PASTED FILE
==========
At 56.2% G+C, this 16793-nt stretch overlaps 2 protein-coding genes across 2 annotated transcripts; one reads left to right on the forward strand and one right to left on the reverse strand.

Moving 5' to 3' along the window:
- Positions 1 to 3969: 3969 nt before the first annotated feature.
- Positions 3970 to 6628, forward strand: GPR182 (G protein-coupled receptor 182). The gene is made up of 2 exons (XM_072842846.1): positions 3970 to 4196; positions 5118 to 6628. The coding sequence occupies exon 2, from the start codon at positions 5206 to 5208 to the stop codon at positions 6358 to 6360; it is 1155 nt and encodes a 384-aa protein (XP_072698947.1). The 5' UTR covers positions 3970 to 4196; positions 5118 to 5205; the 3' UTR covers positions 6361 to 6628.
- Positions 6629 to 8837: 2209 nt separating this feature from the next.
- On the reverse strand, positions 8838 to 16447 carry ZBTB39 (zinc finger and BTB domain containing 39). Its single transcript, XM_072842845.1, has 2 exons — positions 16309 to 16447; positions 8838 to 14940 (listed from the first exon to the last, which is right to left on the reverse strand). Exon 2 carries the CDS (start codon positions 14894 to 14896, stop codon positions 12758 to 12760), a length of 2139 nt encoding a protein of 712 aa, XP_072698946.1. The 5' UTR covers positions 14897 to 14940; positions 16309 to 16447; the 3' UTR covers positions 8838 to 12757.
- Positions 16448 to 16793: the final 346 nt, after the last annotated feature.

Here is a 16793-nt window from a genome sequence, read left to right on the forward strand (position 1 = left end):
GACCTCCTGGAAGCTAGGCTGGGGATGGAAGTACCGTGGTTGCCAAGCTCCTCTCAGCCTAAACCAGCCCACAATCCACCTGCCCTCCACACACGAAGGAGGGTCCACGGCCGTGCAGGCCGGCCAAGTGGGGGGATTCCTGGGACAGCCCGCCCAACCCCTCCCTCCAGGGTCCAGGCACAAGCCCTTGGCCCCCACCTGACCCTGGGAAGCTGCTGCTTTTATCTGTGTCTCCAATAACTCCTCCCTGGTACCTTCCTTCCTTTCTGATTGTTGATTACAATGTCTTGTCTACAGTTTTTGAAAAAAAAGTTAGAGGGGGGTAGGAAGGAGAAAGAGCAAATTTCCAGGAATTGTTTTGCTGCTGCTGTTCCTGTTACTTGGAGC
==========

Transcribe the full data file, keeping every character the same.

At 56.2% G+C, this 16793-nt stretch overlaps 2 protein-coding genes across 2 annotated transcripts; one reads left to right on the forward strand and one right to left on the reverse strand.

Moving 5' to 3' along the window:
- Positions 1 to 3969: 3969 nt before the first annotated feature.
- Positions 3970 to 6628, forward strand: GPR182 (G protein-coupled receptor 182). The gene is made up of 2 exons (XM_072842846.1): positions 3970 to 4196; positions 5118 to 6628. The coding sequence occupies exon 2, from the start codon at positions 5206 to 5208 to the stop codon at positions 6358 to 6360; it is 1155 nt and encodes a 384-aa protein (XP_072698947.1). The 5' UTR covers positions 3970 to 4196; positions 5118 to 5205; the 3' UTR covers positions 6361 to 6628.
- Positions 6629 to 8837: 2209 nt separating this feature from the next.
- On the reverse strand, positions 8838 to 16447 carry ZBTB39 (zinc finger and BTB domain containing 39). Its single transcript, XM_072842845.1, has 2 exons — positions 16309 to 16447; positions 8838 to 14940 (listed from the first exon to the last, which is right to left on the reverse strand). Exon 2 carries the CDS (start codon positions 14894 to 14896, stop codon positions 12758 to 12760), a length of 2139 nt encoding a protein of 712 aa, XP_072698946.1. The 5' UTR covers positions 14897 to 14940; positions 16309 to 16447; the 3' UTR covers positions 8838 to 12757.
- Positions 16448 to 16793: the final 346 nt, after the last annotated feature.

Here is a 16793-nt window from a genome sequence, read left to right on the forward strand (position 1 = left end):
GACCTCCTGGAAGCTAGGCTGGGGATGGAAGTACCGTGGTTGCCAAGCTCCTCTCAGCCTAAACCAGCCCACAATCCACCTGCCCTCCACACACGAAGGAGGGTCCACGGCCGTGCAGGCCGGCCAAGTGGGGGGATTCCTGGGACAGCCCGCCCAACCCCTCCCTCCAGGGTCCAGGCACAAGCCCTTGGCCCCCACCTGACCCTGGGAAGCTGCTGCTTTTATCTGTGTCTCCAATAACTCCTCCCTGGTACCTTCCTTCCTTTCTGATTGTTGATTACAATGTCTTGTCTACAGTTTTTGAAAAAAAAGTTAGAGGGGGGTAGGAAGGAGAAAGAGCAAATTTCCAGGAATTGTTTTGCTGCTGCTGTTCCTGTTACTTGGAGC